Dyslexia: scientists claim cause of condition may lie in the eyes

In people with the condition, light receptor cells are arranged in matching patterns in both eyes, which may confuse the brain

French scientists claim they may have found a physiological, and seemingly treatable, cause for dyslexia hidden in tiny light-receptor cells in the human eye.

In people with the condition, the cells were arranged in matching patterns in both eyes, which may be to blame for confusing the brain by producing mirror images, the co-authors wrote in the journal Proceedings of the Royal Society B.

In non-dyslexic people, the cells are arranged asymmetrically, allowing signals from the one eye to be overridden by the other to create a single image in the brain.

Our observations lead us to believe that we indeed found a potential cause of dyslexia, said the studys co-author, Guy Ropars, of the University of Rennes.

It offers a relatively simple method of diagnosis, he added, by simply looking into a subjects eyes.

Furthermore, the discovery of a delay (of about 10 thousandths of a second) between the primary image and the mirror image in the opposing hemispheres of the brain, allowed us to develop a method to erase the mirror image that is so confusing for dyslexic people using an LED lamp.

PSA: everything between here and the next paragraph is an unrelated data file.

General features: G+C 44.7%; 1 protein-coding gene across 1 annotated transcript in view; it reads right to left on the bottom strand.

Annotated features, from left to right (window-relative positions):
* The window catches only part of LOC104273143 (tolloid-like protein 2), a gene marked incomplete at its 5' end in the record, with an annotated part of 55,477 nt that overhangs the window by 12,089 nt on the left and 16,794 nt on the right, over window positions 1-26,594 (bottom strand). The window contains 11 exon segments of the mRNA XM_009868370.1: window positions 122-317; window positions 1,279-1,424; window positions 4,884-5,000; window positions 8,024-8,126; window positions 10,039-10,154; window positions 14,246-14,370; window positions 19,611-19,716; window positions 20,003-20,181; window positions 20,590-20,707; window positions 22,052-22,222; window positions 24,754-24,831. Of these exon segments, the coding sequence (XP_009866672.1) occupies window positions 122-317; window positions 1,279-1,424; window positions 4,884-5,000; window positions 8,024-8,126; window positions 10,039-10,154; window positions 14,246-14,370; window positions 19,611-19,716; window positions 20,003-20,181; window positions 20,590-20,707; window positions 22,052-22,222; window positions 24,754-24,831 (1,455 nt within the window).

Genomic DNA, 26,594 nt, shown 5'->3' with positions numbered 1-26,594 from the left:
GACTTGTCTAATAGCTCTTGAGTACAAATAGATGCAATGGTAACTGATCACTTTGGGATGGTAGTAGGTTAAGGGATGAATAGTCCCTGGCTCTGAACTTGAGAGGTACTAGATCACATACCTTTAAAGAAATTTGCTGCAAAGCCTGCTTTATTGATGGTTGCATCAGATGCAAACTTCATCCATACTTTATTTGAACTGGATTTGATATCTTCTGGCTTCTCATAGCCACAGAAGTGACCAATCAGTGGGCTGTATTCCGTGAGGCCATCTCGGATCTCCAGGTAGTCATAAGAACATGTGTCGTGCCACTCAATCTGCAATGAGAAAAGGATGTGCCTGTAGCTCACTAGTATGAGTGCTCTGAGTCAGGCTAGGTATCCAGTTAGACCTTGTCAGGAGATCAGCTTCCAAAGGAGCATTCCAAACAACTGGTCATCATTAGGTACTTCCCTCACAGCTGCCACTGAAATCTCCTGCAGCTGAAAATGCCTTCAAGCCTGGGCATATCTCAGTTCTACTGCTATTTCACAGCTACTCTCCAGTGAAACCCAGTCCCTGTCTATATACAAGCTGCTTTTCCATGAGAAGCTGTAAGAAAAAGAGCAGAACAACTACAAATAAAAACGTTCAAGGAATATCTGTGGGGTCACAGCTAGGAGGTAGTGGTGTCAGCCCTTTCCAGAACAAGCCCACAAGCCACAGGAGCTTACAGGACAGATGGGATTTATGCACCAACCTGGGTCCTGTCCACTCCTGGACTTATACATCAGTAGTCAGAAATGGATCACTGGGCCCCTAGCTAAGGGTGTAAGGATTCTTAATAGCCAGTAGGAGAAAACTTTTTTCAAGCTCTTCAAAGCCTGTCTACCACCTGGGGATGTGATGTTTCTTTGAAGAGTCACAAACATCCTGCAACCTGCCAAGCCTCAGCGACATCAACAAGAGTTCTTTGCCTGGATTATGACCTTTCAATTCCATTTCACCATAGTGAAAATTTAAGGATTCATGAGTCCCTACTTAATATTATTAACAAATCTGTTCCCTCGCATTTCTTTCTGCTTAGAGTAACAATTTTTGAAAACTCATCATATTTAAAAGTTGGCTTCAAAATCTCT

Like being left- or right-handed, human beings also have a dominant eye. As most of us have two eyes, which record slightly different versions of the same image, the brain has to select one of the two, creating a non-symmetry.

Many more people are right-eyed than left, and the dominant eye has more neural connections to the brain than the weaker one. Image signals are captured with rods and cones in the eye the cones being responsible for colour.

The majority of cones, which come in red, green and blue variants, are found in a small spot at the centre of the retina of the eye known as the fovea. But there is a small hole (about 0.1-0.15 millimetres in diameter) with no blue cones.

In the newstudy, Ropars and colleague Albert le Floch spotted a major difference between the arrangement of cones between the eyes of dyslexic and non-dyslexic people enrolled in an experiment.

In non-dyslexic people, the blue cone-free spot in one eye the dominant one, was round and in the other eye unevenly shaped. In dyslexic people, both eyes have the same, round spot, which translates into neither eye being dominant, they found.